Gone is the era where a singer can simply object from singing a particularly trying passage from all the way upstage – let alone with a mask on that blurs your vision and hearing. Now, if you aren’t prepared to give the directors anything they want, they will simply find someone who will. Even more unfortunate is that those directors are usually the ones making the casting decisions. So naturally, the sly singers have learned to play to their audience, sacrificing good, even tone for the sake of grabbing a listener’s attention. Pushing a voice beyond its natural limit has become “exciting” instead of “dangerous.” Singers who get on stage for an audition and push the boundaries of what was once considered musical, can now catch the director’s eye and are getting placed in those most sought after positions, many times well before they are ready for the strain of such a large role. The young hopefuls who sidestepped the foundation of natural, healthy singing in order to gain size, power and range have been given a place in the spotlight, while the methodical well-intentioned singer is still back in the practice room singing scales. Not to say that those diligent singers won’t have brilliant careers of their own, but in time, they may also find themselves having to sacrifice healthy vocalism to be heard over an orchestra in an outlandish “post-modern” reboot of a classic opera.
The unfortunate side effect of this new wave of staging opera as visual art with music, or as a movie might be staged, is a dramatic cut in vocal longevity and quality to singers who aren’t vigilant. It is now commonplace for an Operatic career to go down in flames before the age of 40. Wide wobbles are endured by audiences the world over. The most gut-wrenching moments of barely audible beauty are bowled over, sung at a dynamic of loud and louder, because the art of singing softly was left somewhere in a dark practice room, collecting dust with the scales.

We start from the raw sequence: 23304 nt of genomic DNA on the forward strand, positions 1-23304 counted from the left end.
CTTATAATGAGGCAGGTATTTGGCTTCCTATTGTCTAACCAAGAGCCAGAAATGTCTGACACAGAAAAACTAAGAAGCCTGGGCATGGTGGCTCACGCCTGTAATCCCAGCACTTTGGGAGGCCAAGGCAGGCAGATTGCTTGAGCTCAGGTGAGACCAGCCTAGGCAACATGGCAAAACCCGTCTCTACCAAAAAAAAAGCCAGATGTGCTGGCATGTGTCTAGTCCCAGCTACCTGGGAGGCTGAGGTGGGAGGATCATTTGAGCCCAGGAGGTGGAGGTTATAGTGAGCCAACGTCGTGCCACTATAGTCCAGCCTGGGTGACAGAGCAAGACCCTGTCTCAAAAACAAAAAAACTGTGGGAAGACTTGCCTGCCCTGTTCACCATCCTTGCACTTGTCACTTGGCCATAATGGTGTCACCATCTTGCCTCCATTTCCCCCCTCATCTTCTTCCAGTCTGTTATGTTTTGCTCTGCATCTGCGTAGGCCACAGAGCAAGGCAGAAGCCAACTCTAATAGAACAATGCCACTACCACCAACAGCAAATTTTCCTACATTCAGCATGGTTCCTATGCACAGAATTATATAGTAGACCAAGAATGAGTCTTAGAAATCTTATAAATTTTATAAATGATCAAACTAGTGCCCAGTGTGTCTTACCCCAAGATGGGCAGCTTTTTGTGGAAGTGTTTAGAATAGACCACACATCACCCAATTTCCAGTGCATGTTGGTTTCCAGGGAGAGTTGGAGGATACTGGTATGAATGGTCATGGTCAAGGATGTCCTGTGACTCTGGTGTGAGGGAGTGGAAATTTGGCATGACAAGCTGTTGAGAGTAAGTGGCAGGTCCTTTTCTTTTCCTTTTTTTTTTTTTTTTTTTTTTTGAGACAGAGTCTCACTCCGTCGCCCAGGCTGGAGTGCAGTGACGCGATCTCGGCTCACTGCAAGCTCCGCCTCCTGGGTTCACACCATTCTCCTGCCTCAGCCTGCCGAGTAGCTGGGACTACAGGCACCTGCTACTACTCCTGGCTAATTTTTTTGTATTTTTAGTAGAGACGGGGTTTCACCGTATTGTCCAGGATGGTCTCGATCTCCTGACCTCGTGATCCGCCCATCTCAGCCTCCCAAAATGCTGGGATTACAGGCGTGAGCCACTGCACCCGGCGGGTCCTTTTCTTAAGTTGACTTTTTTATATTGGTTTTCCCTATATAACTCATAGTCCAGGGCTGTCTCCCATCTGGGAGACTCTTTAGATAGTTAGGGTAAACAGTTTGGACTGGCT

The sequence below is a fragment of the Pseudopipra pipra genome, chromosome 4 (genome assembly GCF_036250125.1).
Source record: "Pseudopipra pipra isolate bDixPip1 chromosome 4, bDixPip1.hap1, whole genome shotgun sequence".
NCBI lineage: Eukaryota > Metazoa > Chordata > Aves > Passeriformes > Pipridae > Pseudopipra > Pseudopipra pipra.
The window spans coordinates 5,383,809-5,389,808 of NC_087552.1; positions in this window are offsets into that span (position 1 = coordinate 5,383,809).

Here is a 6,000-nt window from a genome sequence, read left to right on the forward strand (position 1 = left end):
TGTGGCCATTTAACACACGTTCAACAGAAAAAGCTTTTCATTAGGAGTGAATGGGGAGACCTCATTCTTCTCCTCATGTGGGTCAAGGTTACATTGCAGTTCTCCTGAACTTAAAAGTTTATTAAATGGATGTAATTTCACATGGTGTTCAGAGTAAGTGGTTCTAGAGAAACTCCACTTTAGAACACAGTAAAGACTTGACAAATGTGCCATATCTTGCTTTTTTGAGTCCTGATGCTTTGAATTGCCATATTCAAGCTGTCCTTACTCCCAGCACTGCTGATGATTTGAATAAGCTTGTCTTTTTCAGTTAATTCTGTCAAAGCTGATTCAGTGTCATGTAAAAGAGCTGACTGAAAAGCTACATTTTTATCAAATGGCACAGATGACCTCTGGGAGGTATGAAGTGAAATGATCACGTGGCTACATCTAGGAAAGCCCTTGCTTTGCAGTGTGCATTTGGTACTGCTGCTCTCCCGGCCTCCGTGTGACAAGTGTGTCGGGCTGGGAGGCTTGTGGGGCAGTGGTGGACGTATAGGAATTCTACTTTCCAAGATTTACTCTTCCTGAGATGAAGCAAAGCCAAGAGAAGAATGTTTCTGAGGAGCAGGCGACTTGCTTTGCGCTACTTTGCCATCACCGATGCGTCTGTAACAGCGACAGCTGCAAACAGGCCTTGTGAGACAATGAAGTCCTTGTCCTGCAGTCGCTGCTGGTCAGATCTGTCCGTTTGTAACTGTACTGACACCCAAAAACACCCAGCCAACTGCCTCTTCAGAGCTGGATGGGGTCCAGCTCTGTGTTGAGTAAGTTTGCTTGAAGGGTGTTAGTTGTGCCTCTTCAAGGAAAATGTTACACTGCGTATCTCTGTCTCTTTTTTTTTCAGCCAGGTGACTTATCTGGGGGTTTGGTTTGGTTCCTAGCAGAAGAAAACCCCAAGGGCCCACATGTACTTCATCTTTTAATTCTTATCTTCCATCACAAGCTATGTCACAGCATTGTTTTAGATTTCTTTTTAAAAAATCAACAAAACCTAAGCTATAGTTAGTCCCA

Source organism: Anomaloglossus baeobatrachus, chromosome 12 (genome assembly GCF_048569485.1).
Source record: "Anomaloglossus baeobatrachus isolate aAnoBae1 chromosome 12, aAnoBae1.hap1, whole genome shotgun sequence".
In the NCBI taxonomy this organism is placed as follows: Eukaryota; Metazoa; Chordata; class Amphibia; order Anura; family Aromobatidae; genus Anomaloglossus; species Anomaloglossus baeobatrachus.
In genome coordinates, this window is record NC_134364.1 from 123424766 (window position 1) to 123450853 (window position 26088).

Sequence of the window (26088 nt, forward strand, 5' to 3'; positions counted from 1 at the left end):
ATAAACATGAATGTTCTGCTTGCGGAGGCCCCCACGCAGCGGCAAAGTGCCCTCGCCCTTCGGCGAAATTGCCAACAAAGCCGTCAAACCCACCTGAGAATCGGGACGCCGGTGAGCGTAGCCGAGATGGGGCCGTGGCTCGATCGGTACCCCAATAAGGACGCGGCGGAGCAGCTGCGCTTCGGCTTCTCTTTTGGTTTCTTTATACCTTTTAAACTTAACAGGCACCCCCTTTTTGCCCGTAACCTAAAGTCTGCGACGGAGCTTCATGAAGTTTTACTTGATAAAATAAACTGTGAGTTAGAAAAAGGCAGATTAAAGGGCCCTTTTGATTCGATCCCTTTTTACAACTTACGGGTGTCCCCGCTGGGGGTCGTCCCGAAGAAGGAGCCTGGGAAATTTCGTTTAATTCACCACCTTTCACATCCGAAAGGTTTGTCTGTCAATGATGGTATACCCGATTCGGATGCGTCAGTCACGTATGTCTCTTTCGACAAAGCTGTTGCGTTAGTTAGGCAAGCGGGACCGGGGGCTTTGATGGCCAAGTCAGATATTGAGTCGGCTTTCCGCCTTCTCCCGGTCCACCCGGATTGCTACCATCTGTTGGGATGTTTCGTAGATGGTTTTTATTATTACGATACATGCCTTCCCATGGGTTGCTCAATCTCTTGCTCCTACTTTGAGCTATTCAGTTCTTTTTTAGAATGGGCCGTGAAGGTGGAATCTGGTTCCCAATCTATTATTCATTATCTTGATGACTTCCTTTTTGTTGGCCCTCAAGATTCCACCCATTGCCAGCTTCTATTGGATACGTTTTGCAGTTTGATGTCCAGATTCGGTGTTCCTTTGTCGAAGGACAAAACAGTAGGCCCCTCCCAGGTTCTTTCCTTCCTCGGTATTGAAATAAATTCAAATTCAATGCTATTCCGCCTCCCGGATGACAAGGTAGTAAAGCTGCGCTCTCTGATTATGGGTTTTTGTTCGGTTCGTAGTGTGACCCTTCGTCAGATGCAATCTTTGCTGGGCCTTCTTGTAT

In light of all of this, there is hope. A movement, led mostly by the Italians, to return opera to its former glory, allowing the singers to shine, with the set and staging working as supporters of the music, has been born – or reborn, rather . Proponents of this school argue what I have always known to be true, that opera is the highest form of singing; first and foremost. All the other elements of the production should serve to better convey the beauty of that art, not to alienate it in the name of something “new” or “exciting.” My most exciting moments at the opera have been the moments where an expertly executed vocal line rips into my soul, sending chills to my core. I cannot recall a single moment where I got chills from the staging, and the smoke and mirrors that might go along with it. Opera is supposed showcase the art of singing, not the art of staging. My sincere hope is that the rest of the opera community comes to realize this sooner rather than later, preferably before we have destroyed some of the most promising singing artists of our generation. But until that fateful moment, here we are, back at the Met, actually paying to be subjected to what can only be referred to as caterwauling in costume. Is this really what’s exciting? Or is this actually what’s terrifying? I’ll let you be the judge, but try not to pay too much for the tickets.